Downtown Las Vegas bartender Arlana “Red” Alvarez could make something more than minimum wage if she joined a union and worked on the Strip. Or she could go back to a salaried office job.

Alvarez said she doesn’t mind working for minimum wage because she has a great boss and a lot of friends at Hogs & Heifers Saloon, a down-and-dirty biker bar on Third Street that fits the 18-year Las Vegas resident like a Harley-Davidson tattoo.

She’ll get a small raise effective Tuesday when Nevada’s minimum wage is bumped 55 cents an hour to $5.85 for employees who are eligible for qualified health benefits and to $6.85 an hour for employees without health benefits.

“It actually means a lot,” Alvarez said during a break between popping open cans of Pabst Blue Ribbon and line-dancing on the bar. “It means a little more gas in my gas tank. Gas prices have jumped tremendously. I’d love to say it’s going to something for my kids. It goes straight to the gas tank.”

Nevada businesses will probably feel a pinch on profit margins from the upcoming increase in the hourly minimum wage, but relatively few employers will be crushed because most pay above minimum anyway, a Las Vegas economic consultant said.

The majority of minimum-wage earners are trainees or those whose overall pay is tied to a commission or tips, said Jeremy Aguero, principal of Applied Analysis, a Las Vegas financial consultancy.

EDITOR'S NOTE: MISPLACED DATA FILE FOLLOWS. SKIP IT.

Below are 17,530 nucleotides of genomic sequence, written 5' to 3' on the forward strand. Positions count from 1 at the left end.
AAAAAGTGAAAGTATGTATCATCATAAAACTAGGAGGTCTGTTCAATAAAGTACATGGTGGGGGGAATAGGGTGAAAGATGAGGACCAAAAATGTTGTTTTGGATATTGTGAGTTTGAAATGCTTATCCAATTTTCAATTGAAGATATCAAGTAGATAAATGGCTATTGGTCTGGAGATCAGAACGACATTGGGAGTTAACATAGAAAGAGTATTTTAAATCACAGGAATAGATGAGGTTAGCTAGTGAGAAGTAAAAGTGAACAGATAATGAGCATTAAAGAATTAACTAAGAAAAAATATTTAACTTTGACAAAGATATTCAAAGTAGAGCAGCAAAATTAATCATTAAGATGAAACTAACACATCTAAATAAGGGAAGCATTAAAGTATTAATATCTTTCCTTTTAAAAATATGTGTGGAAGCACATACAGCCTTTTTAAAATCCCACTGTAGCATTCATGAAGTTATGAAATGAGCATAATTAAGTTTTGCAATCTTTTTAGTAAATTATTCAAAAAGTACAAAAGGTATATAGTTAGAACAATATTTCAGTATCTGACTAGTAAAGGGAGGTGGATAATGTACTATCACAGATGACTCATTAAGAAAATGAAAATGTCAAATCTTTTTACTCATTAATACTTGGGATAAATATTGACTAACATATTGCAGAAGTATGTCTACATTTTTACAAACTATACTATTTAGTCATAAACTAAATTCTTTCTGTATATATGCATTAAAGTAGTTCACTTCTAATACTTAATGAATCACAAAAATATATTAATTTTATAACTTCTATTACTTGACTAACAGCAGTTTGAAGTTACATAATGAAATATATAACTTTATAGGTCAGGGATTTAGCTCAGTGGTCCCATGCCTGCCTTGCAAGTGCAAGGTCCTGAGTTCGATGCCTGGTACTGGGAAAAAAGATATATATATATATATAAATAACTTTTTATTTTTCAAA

Given that Nevada consistently ranks among the nation’s leaders in job growth, even lower-paid workers in the service and hospitality industries are able to move quickly up the chain, he said.

“The greater fear is that they’ll continue to escalate in the future,” Aguero said. “Those impacts may very well be 10 years out. The short of it is these increases will be felt by some businesses. However, it’s not likely to have a huge impact on prices.”

The raise for some of Nevada’s poorest employees is a result of the annual adjustment to the state’s minimum wage required by a 2006 amendment to the Nevada Constitution.

Future adjustments to the minimum wage will depend upon cumulative increases to the federal minimum wage and consumer price index, Nevada Labor Commissioner Michael Tanchek said.

“It’s a weird calculation,” he said. “There are certain circumstances under which it may not change. For example, when cumulative changes in the federal (minimum wage) rate are greater than changes in the cost of living.”

State law also mandates that employers pay 1.5 times the regular wage whenever an employee who qualifies for health benefits and makes less than $8.78 an hour works more than eight hours a day or 40 hours a week. Some exemptions apply, such as for workers on a regular four-day, 10-hour schedule, Tanchek said.